After you wash it, it’s like nothing has happened

After you wash it, it’s like nothing has happened

Solo Performance
1 hour
Studio Ilka Theurich
Hannover, Germany

This is about the dialogue and the traces of all the scars and injuries left after men and women hurt each other. The inability to empathise with the other. Will you be able to forget or wash away completely the pain? Will you be able to reach the point of no pain?


Initially, the performer is completely covered in lipstick. She sits naked on a chair until the audience enters the room. A tub with water lays in front of her, two bars of soap, and two red lipsticks. A drying line with white clothes hangs on spans across the room. 

The performer stands up in the tub and begins to wash herself. She washes off the lipstick with the white clothes. She does not succeed in cleaning herself or the clothes completely, but when most of her body is cleaned she stops. She gets out of the tub, picks up the first lipstick, puts lipstick on my lips and puts the lipstick in her mouth. She picks up the second lipstick and smears it on her vagina and then puts it inside. Lastly she gets dressed with fresh white clothes and leaves the room. 


“After you wash it, it’s like nothing has happened” is a performance inspired by a news article about a 13 year old Indian girl who was gang raped and murdered. During a sexual education lesson, the teacher who also used to teach in the class of  the murdered girl said: 

“ No wonder she was raped and murdered, she was wearing lipstick and a short skirt!”

This performance is suggesting that this mentality is not an isolated case, or a slip of mouth and that many people think that women are to blame for rape, that they indirectly caused it by wearing make-up or what clothes they had on. 

Notes from the Performer:

It was an amazing experience to perform in Ilka Theurich’s atelier. So many unexpected things happened, partly because I had a limited view and because I was concentrated on the performance.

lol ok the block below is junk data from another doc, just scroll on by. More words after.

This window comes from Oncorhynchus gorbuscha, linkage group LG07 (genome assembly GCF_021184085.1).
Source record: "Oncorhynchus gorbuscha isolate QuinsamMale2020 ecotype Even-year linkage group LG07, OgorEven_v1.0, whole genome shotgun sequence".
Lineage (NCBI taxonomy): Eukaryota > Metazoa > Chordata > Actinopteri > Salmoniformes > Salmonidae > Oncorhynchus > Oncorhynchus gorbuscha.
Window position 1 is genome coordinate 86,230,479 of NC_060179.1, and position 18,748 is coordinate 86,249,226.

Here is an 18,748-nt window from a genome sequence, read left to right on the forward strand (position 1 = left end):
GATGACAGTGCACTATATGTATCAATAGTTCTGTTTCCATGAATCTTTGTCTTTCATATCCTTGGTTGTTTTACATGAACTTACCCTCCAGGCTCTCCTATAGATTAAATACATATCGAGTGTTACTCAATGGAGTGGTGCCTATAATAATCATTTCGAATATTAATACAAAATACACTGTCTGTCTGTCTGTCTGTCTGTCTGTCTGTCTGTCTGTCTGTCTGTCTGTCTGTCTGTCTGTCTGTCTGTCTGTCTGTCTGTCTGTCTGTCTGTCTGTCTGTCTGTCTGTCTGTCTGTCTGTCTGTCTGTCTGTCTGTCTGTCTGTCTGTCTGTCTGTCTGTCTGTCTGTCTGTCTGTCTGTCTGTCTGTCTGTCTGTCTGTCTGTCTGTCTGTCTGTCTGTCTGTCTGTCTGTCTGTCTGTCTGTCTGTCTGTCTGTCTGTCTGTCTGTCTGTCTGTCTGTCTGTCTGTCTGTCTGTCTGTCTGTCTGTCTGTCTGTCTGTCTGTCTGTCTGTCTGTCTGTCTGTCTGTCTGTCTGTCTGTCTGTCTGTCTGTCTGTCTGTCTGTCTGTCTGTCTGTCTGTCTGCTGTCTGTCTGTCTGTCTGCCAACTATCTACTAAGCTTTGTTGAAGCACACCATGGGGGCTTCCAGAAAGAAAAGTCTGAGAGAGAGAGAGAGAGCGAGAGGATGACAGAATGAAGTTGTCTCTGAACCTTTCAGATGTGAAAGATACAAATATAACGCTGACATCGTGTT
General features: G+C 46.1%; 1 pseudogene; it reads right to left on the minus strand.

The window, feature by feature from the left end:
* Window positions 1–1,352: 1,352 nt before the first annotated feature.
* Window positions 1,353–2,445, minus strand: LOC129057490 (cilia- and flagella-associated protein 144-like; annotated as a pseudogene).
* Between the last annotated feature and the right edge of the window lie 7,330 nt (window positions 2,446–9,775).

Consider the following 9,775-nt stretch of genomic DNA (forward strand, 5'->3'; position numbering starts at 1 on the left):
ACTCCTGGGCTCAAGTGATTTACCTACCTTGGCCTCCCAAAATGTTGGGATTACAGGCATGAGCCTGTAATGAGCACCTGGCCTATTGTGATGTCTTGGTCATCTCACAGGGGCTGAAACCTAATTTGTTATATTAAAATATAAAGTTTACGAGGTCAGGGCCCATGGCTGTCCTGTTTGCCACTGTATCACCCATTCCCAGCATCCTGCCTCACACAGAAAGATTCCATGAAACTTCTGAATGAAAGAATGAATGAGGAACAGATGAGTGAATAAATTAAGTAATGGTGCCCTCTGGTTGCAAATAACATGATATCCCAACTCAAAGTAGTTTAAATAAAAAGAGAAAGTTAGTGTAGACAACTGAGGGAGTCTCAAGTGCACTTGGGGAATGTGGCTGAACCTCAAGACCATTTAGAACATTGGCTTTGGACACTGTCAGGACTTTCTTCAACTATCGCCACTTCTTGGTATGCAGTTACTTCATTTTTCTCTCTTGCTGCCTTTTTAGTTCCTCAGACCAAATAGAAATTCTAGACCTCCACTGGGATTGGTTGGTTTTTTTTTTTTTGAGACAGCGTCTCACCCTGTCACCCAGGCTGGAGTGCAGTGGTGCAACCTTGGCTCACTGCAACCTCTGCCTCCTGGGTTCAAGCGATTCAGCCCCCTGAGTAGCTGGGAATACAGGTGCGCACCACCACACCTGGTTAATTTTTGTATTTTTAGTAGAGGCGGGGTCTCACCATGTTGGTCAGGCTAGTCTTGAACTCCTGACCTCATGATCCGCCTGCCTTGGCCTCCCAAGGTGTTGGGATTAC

It was very warm and beautiful outside and I thought that people would not come at all to the performance, but still they came and viewed the whole performance.

They were not moving in the room, but sitting in one place.

In the beginning a woman came and asked me if it is ok for her child to also come and watch and I told her that it is ok, with two notes, that the image might not be appropriate for children and that if he starts to shout, then they would need to go out. She said that’s cool with her and came in, in the beginning.

The child sat down on the floor, in a place that did not allowed me to have him under observation the whole time, and I was thinking in the beginning  that like any other child he will start crying and become impatient.

I did not hear a peep throughout the performance. I almost wanted him to say something because the moment was so surreal that it was so quiet and the whole crowed was engaged and attentive and it made me feel that we are connected completely in a white room.

I wanted to say something to this child, but my German is not that good and I experienced this moment of shyness towards this child, that I will probably never see again, but I will remember for a very long time.

We stared at each other after a while, until we both blushed, he turned to his mother and I also wanted my mother there to turn around to her, but instead I turned around to the other adults forcefully becoming one again.

YouTube Hype:

This performance has had almost 3 million views while being uploaded on YouTube. Throughout the time that the video was online, amongst other comments, hundreds of very hateful sexist, misogynistic, body-shaming and many other insults appeared. I did not answer any of them. 

After 6 months, YouTube erased any trance of the video and said that the video is not appropriate and that it would not comply with YouTube rules. 


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